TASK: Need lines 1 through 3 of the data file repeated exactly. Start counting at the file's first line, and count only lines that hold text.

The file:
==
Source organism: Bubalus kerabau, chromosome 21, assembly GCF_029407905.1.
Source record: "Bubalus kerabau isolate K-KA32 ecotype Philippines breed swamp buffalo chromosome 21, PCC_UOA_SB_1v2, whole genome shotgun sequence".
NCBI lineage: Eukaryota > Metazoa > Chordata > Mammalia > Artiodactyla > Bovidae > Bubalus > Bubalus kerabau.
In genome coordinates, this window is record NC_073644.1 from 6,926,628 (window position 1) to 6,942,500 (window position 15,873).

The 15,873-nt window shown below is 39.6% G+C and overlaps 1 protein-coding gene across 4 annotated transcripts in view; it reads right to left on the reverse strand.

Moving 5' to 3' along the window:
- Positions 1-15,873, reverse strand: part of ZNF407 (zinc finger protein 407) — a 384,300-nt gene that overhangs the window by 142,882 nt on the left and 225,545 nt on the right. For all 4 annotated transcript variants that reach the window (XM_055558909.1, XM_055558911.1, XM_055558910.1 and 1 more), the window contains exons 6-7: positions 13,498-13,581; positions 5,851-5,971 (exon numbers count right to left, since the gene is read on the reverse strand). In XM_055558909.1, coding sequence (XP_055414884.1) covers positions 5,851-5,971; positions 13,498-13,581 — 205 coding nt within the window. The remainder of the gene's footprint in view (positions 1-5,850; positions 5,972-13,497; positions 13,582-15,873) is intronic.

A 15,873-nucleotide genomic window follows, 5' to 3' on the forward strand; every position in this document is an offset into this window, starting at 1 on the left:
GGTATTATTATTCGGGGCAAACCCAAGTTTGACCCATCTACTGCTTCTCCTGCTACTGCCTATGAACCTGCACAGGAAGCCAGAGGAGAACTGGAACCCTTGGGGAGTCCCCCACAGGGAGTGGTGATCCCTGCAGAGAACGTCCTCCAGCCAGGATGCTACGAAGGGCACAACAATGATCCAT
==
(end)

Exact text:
Source organism: Bubalus kerabau, chromosome 21, assembly GCF_029407905.1.
Source record: "Bubalus kerabau isolate K-KA32 ecotype Philippines breed swamp buffalo chromosome 21, PCC_UOA_SB_1v2, whole genome shotgun sequence".
NCBI lineage: Eukaryota > Metazoa > Chordata > Mammalia > Artiodactyla > Bovidae > Bubalus > Bubalus kerabau.